Monthly Archives: April 2012

Where is the political art?

BBC’s Newsnight has gone someway tonight to answering the question posed in my last blog, where is today’s politically engaged art? Newsnight’s economics editor Paul Mason had a piece about art and the Occupy movement in New York. Much agitprop and avoiding the gallery system going on. The Newsnight programme will be on BBC’s iPlayer for the next seven day’s (I think) if you want to catch it.

I was also reminded shortly after that last posting of Jeremy Deller’s tour around the US with a car blown up in Baghdad.

So the political art is definitely out there! The next question, is it any good…


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all back to Versailles

Listening to the radio this morning, there was a report about a potential rebellion by shareholders of Barclay’s Bank over levels of executive pay. I read on twitter that rating agency Standard and Poor plan to downgrade Spain’s credit rating thus making the country’s borrowing costs considerably higher. The papers are still full of speculation about the likelihood of Culture Secretary Jeremy Hunt’s cabinet career coming to a juddering halt follow the revelations about his and his special advisor’s conduct over News Corps attempt to take over BSkyB. And the media is equally packed with reports, comment and analysis of Rupert Murdoch’s evidence to the Levison enquiry in to press standards. Earlier in the week on Newsnight there was debate about the consequences of a socialist president being elected in France, the fall of the Dutch coalition government because its members couldn’t agree over planned austerity measures and a German government minister telling us there is no alternative to austerity. Here in the UK we are now officially in a double dip recession – the first since the 1970’s apparently – and the Tory/Lib Dem coalition’s austerity measures aren’t even fully implemented yet.

How should the arts respond to this? In particular, how do the visual arts respond? A common thread to all everything listed above is that the ordinary man, woman and child is taking the pain whilst a political and economic elite is doling it out and telling us there is no alternative. I’m reminded of a recent history of Versaille on BBC4. What I hadn’t appreciated before was how remote from society the French aristocracy became, even absenting themselves from the inconvenience of paying taxes it seems. Consider reports about how little tax the very wealthiest are paying now, and that was before George Osborne gave them a 5% tax cut, whilst raising taxes on the elderly, and I don’t think its too far fetched to suggest we’re moving backwards to a condition similar to that of 17th Century France.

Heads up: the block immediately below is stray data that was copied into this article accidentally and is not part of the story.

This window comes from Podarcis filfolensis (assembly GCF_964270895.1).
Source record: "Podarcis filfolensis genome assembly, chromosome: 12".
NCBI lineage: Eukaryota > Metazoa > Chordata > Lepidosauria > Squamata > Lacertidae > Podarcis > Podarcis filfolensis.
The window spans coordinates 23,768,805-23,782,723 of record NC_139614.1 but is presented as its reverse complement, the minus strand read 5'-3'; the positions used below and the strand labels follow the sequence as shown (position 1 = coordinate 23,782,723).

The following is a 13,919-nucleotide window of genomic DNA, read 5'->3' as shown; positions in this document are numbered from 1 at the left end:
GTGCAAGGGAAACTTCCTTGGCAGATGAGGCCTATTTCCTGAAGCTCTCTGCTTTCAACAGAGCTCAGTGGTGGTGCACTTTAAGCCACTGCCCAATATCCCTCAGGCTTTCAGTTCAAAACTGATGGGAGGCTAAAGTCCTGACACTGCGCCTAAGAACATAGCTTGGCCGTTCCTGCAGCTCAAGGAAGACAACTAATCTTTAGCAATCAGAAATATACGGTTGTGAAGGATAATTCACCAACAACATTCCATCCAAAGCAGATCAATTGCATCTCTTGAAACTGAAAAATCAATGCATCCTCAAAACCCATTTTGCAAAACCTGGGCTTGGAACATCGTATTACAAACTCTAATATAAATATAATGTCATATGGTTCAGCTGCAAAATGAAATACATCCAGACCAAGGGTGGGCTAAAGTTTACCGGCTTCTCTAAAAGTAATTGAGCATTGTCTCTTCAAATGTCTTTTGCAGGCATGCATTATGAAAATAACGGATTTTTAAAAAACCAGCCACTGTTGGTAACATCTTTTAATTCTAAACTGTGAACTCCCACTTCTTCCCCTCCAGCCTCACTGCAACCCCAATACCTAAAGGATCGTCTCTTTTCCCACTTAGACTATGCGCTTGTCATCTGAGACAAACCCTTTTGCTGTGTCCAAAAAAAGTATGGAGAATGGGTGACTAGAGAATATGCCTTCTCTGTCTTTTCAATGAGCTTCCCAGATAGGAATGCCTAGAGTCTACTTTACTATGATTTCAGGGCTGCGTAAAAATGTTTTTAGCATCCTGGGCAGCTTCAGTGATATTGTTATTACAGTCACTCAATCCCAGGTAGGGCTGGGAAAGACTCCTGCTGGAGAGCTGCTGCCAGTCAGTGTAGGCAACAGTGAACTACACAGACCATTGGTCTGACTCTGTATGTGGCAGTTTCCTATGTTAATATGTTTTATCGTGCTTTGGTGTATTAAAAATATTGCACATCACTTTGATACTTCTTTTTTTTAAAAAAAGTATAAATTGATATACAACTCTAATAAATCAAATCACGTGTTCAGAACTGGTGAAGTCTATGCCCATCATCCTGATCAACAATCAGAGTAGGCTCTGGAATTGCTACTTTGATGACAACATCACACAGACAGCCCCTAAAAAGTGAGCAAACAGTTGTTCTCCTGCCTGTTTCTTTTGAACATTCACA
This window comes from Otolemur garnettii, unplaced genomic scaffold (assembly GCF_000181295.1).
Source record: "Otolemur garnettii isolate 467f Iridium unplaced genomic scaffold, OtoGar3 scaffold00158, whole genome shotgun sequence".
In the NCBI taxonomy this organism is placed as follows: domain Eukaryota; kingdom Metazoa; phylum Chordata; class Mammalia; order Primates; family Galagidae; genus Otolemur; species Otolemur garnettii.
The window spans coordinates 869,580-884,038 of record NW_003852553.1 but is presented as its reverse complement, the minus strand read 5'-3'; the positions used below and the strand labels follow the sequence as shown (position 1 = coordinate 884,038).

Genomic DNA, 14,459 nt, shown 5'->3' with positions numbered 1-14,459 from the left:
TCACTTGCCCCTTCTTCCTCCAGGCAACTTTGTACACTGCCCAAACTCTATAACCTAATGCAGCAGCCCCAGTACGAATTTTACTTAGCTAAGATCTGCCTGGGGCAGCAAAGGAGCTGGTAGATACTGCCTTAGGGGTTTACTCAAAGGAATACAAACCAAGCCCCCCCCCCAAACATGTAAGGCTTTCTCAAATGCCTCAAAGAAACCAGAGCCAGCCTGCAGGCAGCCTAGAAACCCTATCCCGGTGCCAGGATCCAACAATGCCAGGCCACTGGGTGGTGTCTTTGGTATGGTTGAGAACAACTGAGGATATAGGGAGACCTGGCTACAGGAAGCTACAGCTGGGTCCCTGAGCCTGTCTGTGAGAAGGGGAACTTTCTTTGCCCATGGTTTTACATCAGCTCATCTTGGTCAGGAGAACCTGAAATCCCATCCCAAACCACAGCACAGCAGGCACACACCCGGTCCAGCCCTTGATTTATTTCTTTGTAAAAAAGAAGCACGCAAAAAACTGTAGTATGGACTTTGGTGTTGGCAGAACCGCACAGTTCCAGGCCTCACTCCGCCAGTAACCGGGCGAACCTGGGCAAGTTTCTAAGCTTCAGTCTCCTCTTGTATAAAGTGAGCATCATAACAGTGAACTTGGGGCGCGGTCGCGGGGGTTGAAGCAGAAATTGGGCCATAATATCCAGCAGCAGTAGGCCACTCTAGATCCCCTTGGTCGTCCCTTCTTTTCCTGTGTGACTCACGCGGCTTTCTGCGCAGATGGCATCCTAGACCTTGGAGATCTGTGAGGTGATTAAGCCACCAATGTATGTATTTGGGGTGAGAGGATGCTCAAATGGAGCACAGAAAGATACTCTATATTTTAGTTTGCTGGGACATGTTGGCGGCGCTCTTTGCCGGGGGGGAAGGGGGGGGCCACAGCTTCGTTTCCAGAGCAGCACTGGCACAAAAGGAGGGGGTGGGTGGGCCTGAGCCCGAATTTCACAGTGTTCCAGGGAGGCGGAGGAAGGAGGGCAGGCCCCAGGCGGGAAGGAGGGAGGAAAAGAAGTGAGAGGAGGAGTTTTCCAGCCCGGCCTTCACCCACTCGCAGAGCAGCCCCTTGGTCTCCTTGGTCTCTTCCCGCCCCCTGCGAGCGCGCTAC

For French artists at the time Poussin and Classicism appear to have been the dominant influences. You can interpret that as giving visual testimony to what was surely the aristocratic view of a society that was correctly ordered and balanced, in their favour of course.  Poussin’s use of classical and mythological themes would have lent further credence to the notion that this was the natural order of things, as intended by God himself. Modernism of course freed the artist of the shackles of having to satisfy the visual fantasies of the ruling class or indeed the middle class – although these were the people who would end up buying modern art. From the 19th century the artist increasingly became the outsider, his role as Gide wrote ‘to be at odds with his times’. But whilst its easy enough to find contemporary artists making art that is at odds with its time by being obscure or deliberately baffling, I’m not sure where the art is that is trying to respond to or take on the political and economic narratives we are currently facing. Indeed if you consider Damien Hirst’s retrospective at the Tate, here is someone who is, arguably, fully part of that financial elite and who is making art for them, in their own image. I once read an interview with Michael Craig Martin, one of Hirst’s tutors at Goldsmiths, who suggested that Hirst was playing a complicated game with money. Maybe so but it doesn’t appear to be one that challenges the use of money or the operations of the market. What is a diamond encrusted platinum skull but a fetish for the wealthy?

Obviously its difficult to produce art that takes on political themes without producing something trite or sentimental. Examples of successful political art aren’t that numerous. Guernica of course, Grosz, Dix, Heartfield too. John Berger and Peter Fuller both proposed that making art, if you are serious about it, is a political act in itself and a challenge to the dominant visual culture of the age, advertising. And I suppose that’s where I stand at the moment. But I’m not sure that’s going to worry executives at Barclay Bank.

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avoiding sentimentality